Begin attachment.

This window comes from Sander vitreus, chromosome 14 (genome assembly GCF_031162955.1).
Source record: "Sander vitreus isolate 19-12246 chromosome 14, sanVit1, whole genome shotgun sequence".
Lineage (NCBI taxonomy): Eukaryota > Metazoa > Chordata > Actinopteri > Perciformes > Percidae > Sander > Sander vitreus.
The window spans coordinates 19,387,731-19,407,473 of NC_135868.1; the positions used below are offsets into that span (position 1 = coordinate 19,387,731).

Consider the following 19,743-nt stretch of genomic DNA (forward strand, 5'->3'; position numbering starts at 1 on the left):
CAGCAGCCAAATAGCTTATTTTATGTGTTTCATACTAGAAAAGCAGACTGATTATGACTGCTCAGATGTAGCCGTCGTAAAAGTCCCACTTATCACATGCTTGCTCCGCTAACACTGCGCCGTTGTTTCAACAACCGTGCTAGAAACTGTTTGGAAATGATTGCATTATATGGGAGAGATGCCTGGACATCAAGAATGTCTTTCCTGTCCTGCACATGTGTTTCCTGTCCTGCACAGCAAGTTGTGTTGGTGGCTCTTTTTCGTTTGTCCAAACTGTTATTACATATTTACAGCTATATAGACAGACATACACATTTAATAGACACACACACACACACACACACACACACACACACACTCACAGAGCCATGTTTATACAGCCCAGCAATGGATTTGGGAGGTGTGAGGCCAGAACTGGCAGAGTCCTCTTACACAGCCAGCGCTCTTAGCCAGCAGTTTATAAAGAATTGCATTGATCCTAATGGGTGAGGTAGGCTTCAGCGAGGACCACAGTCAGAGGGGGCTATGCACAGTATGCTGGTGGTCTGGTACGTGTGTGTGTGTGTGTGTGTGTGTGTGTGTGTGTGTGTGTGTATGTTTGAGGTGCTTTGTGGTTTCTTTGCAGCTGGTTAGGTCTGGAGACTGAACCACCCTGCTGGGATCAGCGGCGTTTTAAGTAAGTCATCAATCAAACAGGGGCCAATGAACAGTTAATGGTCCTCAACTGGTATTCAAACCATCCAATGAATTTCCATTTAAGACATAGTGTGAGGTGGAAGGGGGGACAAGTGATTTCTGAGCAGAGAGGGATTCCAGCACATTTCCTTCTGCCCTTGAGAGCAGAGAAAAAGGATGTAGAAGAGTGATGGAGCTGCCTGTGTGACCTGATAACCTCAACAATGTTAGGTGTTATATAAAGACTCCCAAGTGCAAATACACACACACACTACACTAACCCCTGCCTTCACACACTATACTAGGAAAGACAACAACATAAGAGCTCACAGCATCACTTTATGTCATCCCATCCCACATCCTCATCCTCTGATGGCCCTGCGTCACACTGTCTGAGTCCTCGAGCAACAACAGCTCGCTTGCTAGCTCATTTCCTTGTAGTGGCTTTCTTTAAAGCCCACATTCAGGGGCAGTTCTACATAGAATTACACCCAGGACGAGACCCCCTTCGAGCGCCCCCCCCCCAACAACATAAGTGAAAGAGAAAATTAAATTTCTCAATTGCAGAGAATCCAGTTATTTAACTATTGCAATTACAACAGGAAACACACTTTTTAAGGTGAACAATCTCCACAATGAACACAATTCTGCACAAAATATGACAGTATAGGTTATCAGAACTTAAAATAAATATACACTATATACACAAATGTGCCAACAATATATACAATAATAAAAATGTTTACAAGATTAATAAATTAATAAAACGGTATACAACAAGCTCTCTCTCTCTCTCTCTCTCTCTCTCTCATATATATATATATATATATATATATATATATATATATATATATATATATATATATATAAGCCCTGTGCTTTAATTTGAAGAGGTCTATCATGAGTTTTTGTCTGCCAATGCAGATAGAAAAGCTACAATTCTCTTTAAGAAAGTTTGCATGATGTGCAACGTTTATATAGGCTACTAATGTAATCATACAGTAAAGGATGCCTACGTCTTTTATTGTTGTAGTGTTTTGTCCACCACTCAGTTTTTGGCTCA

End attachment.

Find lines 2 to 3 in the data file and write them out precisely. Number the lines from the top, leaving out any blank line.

Source record: "Sander vitreus isolate 19-12246 chromosome 14, sanVit1, whole genome shotgun sequence".
Lineage (NCBI taxonomy): Eukaryota > Metazoa > Chordata > Actinopteri > Perciformes > Percidae > Sander > Sander vitreus.